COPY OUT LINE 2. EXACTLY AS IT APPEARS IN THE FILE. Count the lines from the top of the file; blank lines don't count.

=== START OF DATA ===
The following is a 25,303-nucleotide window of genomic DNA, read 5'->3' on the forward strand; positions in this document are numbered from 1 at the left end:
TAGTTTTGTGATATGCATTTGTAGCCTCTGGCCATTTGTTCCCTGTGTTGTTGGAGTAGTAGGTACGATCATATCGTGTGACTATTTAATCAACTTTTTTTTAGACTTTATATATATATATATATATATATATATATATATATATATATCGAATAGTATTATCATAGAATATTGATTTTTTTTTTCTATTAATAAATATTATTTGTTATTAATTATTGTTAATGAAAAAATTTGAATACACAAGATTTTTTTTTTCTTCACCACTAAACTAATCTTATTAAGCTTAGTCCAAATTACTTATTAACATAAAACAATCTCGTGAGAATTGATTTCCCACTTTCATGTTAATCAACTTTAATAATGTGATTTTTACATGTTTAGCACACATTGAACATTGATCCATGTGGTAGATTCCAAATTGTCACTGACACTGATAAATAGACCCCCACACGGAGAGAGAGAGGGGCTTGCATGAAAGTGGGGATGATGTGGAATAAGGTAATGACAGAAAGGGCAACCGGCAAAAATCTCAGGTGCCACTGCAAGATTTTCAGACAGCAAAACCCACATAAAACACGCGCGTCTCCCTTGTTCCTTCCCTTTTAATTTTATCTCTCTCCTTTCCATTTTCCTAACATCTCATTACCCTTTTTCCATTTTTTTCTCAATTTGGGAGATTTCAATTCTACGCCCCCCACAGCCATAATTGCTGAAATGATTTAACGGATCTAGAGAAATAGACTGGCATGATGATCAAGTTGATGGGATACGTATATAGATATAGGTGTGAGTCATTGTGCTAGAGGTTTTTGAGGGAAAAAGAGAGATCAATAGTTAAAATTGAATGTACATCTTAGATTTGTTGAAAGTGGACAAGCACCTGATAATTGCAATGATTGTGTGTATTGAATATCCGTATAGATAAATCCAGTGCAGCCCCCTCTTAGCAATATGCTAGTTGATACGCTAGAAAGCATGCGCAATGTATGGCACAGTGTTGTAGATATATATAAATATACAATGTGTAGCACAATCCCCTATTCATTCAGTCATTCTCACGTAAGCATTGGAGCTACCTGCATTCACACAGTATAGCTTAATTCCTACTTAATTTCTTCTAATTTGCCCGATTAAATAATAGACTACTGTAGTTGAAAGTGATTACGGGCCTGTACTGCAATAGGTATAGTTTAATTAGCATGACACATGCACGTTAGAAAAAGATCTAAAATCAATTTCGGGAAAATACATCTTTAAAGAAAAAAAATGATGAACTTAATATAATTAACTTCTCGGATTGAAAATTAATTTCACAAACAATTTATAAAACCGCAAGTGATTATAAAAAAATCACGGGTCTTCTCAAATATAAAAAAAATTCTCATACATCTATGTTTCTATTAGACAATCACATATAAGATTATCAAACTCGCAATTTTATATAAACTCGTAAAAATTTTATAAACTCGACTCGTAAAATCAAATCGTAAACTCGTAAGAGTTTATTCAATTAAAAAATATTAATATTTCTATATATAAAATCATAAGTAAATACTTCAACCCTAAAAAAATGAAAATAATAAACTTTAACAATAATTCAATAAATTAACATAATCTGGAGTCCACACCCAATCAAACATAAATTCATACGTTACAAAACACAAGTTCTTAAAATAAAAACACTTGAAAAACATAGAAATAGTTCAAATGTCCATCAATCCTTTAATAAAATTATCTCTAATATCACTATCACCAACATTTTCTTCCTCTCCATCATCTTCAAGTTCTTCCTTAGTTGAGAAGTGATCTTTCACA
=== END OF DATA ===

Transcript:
TAGTTTTGTGATATGCATTTGTAGCCTCTGGCCATTTGTTCCCTGTGTTGTTGGAGTAGTAGGTACGATCATATCGTGTGACTATTTAATCAACTTTTTTTTAGACTTTATATATATATATATATATATATATATATATATATATATATCGAATAGTATTATCATAGAATATTGATTTTTTTTTTCTATTAATAAATATTATTTGTTATTAATTATTGTTAATGAAAAAATTTGAATACACAAGATTTTTTTTTTCTTCACCACTAAACTAATCTTATTAAGCTTAGTCCAAATTACTTATTAACATAAAACAATCTCGTGAGAATTGATTTCCCACTTTCATGTTAATCAACTTTAATAATGTGATTTTTACATGTTTAGCACACATTGAACATTGATCCATGTGGTAGATTCCAAATTGTCACTGACACTGATAAATAGACCCCCACACGGAGAGAGAGAGGGGCTTGCATGAAAGTGGGGATGATGTGGAATAAGGTAATGACAGAAAGGGCAACCGGCAAAAATCTCAGGTGCCACTGCAAGATTTTCAGACAGCAAAACCCACATAAAACACGCGCGTCTCCCTTGTTCCTTCCCTTTTAATTTTATCTCTCTCCTTTCCATTTTCCTAACATCTCATTACCCTTTTTCCATTTTTTTCTCAATTTGGGAGATTTCAATTCTACGCCCCCCACAGCCATAATTGCTGAAATGATTTAACGGATCTAGAGAAATAGACTGGCATGATGATCAAGTTGATGGGATACGTATATAGATATAGGTGTGAGTCATTGTGCTAGAGGTTTTTGAGGGAAAAAGAGAGATCAATAGTTAAAATTGAATGTACATCTTAGATTTGTTGAAAGTGGACAAGCACCTGATAATTGCAATGATTGTGTGTATTGAATATCCGTATAGATAAATCCAGTGCAGCCCCCTCTTAGCAATATGCTAGTTGATACGCTAGAAAGCATGCGCAATGTATGGCACAGTGTTGTAGATATATATAAATATACAATGTGTAGCACAATCCCCTATTCATTCAGTCATTCTCACGTAAGCATTGGAGCTACCTGCATTCACACAGTATAGCTTAATTCCTACTTAATTTCTTCTAATTTGCCCGATTAAATAATAGACTACTGTAGTTGAAAGTGATTACGGGCCTGTACTGCAATAGGTATAGTTTAATTAGCATGACACATGCACGTTAGAAAAAGATCTAAAATCAATTTCGGGAAAATACATCTTTAAAGAAAAAAAATGATGAACTTAATATAATTAACTTCTCGGATTGAAAATTAATTTCACAAACAATTTATAAAACCGCAAGTGATTATAAAAAAATCACGGGTCTTCTCAAATATAAAAAAAATTCTCATACATCTATGTTTCTATTAGACAATCACATATAAGATTATCAAACTCGCAATTTTATATAAACTCGTAAAAATTTTATAAACTCGACTCGTAAAATCAAATCGTAAACTCGTAAGAGTTTATTCAATTAAAAAATATTAATATTTCTATATATAAAATCATAAGTAAATACTTCAACCCTAAAAAAATGAAAATAATAAACTTTAACAATAATTCAATAAATTAACATAATCTGGAGTCCACACCCAATCAAACATAAATTCATACGTTACAAAACACAAGTTCTTAAAATAAAAACACTTGAAAAACATAGAAATAGTTCAAATGTCCATCAATCCTTTAATAAAATTATCTCTAATATCACTATCACCAACATTTTCTTCCTCTCCATCATCTTCAAGTTCTTCCTTAGTTGAGAAGTGATCTTTCACA